Crisis time for India's endangered forests

The Western Ghats—a long mountain chain that supports ancient rainforests and a range of other habitats—is arguably India’s most biologically important real estate.  Here, ALERT member Jean-Philippe Puyravaud weighs in on the ongoing debate about how best to conserve this critical region:

Debate ahead for imperiled forests...

Debate ahead for imperiled forests...

Two ambitious management plans, by the Western Ghats Ecology Expert Panel and the High Level Working Group, were recently proposed for the Western Ghats.  Both attempted to identify Ecologically Sensitive Areas (ESAs) that merit protection, but generally got a cold reception from stakeholders and the general public.  

A recent article in Mongabay argues that these management schemes represent a way forward, so why haven't they been better received?

Both plans were invited to make conservation choices based on the principle of sustainability.  But the Indian Ministry of Environment and Forests, which contracted the studies, failed to define what “sustainability” meant.  Because this basic definition was muddy, there was no clarity about anything else--the development model for the region, or which industries or livelihoods would be favored in a reasonable path to prosperity.

The legal framework for the ESA scheme wasn't clear either.  Whether the ESA overrides existing laws or competes against them at the local level is yet to be seen.  For instance, plans to protect elephant corridors may be diluted by the scheme.

Without any clear economic guidelines, both the Western Ghats Ecology Expert Panel and High Level Working Group framed their own understanding of how the Western Ghats should be managed economically and legally.  This was probably an overshoot of their mandates.

What this tells me is that society’s reactions to conservation plans may not imply a lack of enthusiasm about conservation.  In the ESA case, widespread confusion on several levels created so much public angst that neither plan had much chance of widespread acceptance.

Heated conservation debate over India's most critical ecosystem

The Western Ghats is India's biologically richest and arguably most imperiled ecosystem--not just a global biodiversity hotspot but considered one of the "hottest of the hotspots".

ALERT members Jean-Philippe Puyravaud and Priya Davidar weigh in on a heated debate about the future of these imperiled forests:

A cool mist shrouds one of the hottest of the hotspots (photo by William Laurance)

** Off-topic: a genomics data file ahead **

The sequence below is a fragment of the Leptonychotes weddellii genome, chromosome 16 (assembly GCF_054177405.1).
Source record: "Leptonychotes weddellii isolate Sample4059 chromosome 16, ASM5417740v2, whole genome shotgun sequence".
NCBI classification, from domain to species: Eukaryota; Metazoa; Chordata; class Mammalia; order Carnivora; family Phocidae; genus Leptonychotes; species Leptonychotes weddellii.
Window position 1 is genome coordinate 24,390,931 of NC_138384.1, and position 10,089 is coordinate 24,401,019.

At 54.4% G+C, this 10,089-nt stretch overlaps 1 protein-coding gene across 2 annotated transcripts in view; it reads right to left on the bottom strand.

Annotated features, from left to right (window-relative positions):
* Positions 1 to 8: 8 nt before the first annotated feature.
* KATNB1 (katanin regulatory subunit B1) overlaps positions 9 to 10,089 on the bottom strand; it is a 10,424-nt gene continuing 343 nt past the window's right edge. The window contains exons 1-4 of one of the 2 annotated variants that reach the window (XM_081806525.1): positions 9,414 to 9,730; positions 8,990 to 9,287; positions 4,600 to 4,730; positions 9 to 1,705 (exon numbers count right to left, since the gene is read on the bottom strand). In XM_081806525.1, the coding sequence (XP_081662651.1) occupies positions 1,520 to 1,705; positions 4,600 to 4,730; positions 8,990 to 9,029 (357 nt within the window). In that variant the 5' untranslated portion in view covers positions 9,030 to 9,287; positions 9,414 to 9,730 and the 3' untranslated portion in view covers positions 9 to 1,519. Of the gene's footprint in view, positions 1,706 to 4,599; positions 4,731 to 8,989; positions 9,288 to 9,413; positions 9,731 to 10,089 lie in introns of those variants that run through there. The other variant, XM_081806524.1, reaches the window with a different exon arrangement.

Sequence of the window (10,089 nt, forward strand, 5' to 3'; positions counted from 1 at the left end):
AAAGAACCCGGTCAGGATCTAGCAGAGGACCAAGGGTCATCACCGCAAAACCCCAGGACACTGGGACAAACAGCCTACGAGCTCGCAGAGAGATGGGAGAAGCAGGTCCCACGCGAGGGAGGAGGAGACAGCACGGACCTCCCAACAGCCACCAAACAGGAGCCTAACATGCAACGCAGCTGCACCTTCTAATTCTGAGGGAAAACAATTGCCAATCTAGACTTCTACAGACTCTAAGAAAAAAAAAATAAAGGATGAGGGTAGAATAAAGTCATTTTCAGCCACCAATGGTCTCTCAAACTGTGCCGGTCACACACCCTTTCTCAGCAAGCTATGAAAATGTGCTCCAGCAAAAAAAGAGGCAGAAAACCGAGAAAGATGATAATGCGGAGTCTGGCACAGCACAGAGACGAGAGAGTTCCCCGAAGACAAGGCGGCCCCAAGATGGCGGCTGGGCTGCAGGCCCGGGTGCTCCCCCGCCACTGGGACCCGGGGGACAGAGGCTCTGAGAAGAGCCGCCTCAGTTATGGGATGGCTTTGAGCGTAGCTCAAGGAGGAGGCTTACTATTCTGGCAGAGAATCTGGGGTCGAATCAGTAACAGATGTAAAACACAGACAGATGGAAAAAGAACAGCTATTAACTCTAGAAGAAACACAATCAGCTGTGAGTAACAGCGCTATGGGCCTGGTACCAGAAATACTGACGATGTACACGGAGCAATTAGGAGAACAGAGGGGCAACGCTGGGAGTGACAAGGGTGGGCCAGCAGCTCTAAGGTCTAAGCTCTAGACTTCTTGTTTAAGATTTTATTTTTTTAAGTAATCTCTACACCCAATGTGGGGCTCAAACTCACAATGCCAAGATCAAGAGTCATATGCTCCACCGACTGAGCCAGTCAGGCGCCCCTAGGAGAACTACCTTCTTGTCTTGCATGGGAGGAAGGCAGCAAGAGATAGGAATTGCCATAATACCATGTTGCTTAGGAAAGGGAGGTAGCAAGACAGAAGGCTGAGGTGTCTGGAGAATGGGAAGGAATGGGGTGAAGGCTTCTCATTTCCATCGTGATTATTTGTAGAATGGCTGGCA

A cool mist shrouds one of the hottest of the hotspots (photo by William Laurance)

Glowing reports on how well India’s forests are connected in the Western Ghats come at a time when there is active debate over laws with teeth that could potentially remove human encroachments in highly sensitive areas.  But unfortunately the media seem to be saying “all is well” in a very untimely fashion.

Reality is less rosy and the Western Ghats are replete with conservation proposals that never worked.

The Nilgiris Biosphere Reserve is one of these.  The reserve lies at the center of the largest populations of Asian elephants and Bengal tigers in the world.  Since its inception 30 years ago, it has remained a set of separate reserves—never managed as an integrated whole, as should be the case for Man and Biosphere reserves.  There has been no improvement in the management of biodiversity and endangered wildlife, and the contrast between wild habitats and developed areas has never been so stark. 

The next buzz is a proposal to establish Ecologically Sensitive Areas.  This idea has been bulldozed by its proponents as the scheme that will save the Western Ghats.  However, it is basically an empty blue-print that says that most of the Western Ghats should be preserved—a consensus view ever since the Western Ghats were declared a global biodiversity hotspot.

Intense land-use pressures... working with local communities is vital (photo by William Laurance)

Intense land-use pressures... working with local communities is vital (photo by William Laurance)

In India, concrete, practical solutions are proposed every day without effect.  In 1995, for example, Stephen Sumithran proposed a beautiful plan to reconnect the habitats of the endangered Nilgiri tahr that would have tripled its population in the Nilgiris Biosphere Reserve.   This plan had no effect on the ground because it was not implemented.

Grandiose schemes in the Western Ghats have only contributed to weakening conservation efforts because they have not been grounded in reality.  Their motto seems to be “think globally, don’t act locally”.